To sum it up, bilingual individuals have better social skills, more job opportunities and an edge on delaying Alzheimer’s disease.
by Veronique de Miguel, Voxxi
5 Reasons to Love Dual Language Immersion Programs
Kids have begun speaking in two tongues.
Over the past 15 years, traditional bilingual education programs have fallen out of favor in the United States. Criticized for isolating English-language learners (ELLs) in remedial classrooms with watered down instruction, states like California, Arizona and Massachusetts scrapped bilingual programs in favor of English language immersion.
But bilingual education is receiving a makeover. With a new name, fresh face and totally different attitude, increasing numbers of American families are embracing dual language immersion.
"Bilingual education has basically become a dirty word, but dual-language programs seem to have this cachet that people are glomming onto," Julie Sugarman of the Center for Applied Linguistics tells the L.A. Times. "They are successful for English-language learners. And white, middle-class parents want these programs to give their children an edge in the increasingly globalized world."
Sugarman estimates that dual language immersion programs have multiplied in the past few years from a few hundred to more than 1,000. States leading the way include California, Texas, New Mexico, New York, Washington and Illinois.
Here are five reasons why dual language immersion programs are becoming so popular:
1. BILINGUALISM FOR ALL: In contrast to the remedial bilingual education model, which aims to bring ELLs up to speed in English so they can be mainstreamed, dual language immersion is an enrichment model that challenges all students to become fluent in two languages. Classes are often taught by two teachers who each speak exclusively in one language. There is no translation or repeated lessons. Native English speakers and ELLs learn a second language together with no stigma attached.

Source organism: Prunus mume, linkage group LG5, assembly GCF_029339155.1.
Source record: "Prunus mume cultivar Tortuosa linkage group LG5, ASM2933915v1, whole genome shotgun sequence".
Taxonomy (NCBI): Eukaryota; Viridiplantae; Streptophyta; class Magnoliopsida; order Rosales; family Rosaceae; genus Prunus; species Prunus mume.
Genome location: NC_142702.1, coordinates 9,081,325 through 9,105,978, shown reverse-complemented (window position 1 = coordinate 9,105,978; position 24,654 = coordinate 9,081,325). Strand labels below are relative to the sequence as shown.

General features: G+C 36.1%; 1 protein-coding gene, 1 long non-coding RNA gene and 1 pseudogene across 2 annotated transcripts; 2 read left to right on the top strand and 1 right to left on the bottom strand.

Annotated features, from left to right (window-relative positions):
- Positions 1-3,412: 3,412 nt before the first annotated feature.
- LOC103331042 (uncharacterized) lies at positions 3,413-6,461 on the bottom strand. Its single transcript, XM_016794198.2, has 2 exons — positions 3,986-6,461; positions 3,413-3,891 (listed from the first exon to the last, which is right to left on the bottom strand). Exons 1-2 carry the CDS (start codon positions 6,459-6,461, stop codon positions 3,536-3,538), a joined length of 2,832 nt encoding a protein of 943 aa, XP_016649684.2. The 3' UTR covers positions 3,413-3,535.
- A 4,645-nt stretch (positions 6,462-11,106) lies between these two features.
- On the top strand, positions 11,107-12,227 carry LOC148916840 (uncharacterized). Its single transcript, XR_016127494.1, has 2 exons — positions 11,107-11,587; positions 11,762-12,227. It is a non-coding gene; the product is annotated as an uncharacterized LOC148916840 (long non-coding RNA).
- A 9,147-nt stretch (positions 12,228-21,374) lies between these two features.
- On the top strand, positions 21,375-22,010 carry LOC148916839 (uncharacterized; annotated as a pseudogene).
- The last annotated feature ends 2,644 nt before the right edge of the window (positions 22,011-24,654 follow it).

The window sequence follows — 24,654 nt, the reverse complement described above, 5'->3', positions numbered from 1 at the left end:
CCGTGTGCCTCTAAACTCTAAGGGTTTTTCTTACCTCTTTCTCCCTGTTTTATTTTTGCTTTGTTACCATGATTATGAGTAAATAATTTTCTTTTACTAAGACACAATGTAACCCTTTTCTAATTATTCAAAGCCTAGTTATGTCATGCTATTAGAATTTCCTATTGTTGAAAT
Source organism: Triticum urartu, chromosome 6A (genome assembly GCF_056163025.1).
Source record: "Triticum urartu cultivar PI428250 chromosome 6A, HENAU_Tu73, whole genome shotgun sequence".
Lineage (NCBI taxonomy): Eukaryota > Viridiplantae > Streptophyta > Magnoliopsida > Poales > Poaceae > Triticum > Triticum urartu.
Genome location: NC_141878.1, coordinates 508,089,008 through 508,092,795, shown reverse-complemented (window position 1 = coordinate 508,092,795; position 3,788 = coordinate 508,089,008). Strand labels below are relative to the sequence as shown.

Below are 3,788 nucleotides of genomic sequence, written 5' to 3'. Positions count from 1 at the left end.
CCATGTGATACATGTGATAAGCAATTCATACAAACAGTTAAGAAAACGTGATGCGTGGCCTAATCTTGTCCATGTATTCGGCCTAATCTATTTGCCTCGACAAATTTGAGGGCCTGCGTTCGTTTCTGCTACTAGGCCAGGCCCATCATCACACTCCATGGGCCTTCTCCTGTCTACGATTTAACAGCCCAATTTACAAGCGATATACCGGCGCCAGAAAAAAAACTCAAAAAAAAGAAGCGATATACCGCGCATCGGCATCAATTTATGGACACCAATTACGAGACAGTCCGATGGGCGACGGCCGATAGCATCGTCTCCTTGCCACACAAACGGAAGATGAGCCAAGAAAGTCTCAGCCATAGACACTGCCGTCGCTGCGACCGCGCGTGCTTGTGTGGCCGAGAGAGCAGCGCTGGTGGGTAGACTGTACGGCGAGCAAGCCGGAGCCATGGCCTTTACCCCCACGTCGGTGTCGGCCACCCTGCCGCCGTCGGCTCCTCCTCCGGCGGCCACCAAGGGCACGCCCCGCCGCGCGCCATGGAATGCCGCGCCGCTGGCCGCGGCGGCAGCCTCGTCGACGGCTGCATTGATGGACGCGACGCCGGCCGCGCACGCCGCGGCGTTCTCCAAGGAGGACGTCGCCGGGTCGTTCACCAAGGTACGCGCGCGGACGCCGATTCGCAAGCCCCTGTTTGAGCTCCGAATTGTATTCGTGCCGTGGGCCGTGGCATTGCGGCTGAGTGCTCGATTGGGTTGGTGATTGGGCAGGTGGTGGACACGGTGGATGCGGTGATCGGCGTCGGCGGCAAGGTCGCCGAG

2. CLOSING THE ACHIEVEMENT GAP: The recent move away from traditional bilingual education toward English language immersion was meant to help ELLs catch up with English speaking peers. Instead, standardized test scores from 2003 to 2010 show a widening achievement gap. Numerous studies demonstrate that ELLs become more fluent in English when they learn to read in their primary language.
In 2004, Virginia P. Collier and Wayne P. Thomas from George Mason University published an 18-year longitudinal study of dual language programs in 23 school districts and 15 states. They found that dual language immersion fully closes the achievement gap between ELLs and native speakers of English.
3. POSITIVE SCHOOL CULTURE: Collier and Thomas discovered that the effectiveness of dual language education extends beyond academic outcomes. The entire school community benefits when multiple languages and cultural heritages are validated and respected. Friendships bridge class and language barriers. Teachers report higher levels of job satisfaction. Parents from both language groups participate more actively in schools.
4. BRAIN BENEFITS: Cognitive neuroscientist Ellen Bialystok has studied bilingualism for almost 40 years. She recentlytold the New York Times that people who regularly use two languages tend to perform better on executive function tasks and maintain better cognitive functioning with age. Bilingualism is also associated with a five to six year delay in the onset of Alzheimer’s symptoms after diagnosis.
5. HAPPY KIDS: Six-year-old Kyra is a first grader who loves her dual language Spanish-English program. "It's really fun because your brain gets to work with two different languages, and your tongue gets to do two different sounds,” she told the L.A. Times.
"This is an amazing program and people should consider putting their children in it," said sixth grader Isaiah Coyotl, the son of Mexican immigrants. "It could help a lot of boys and girls get better jobs, speak two languages and help people"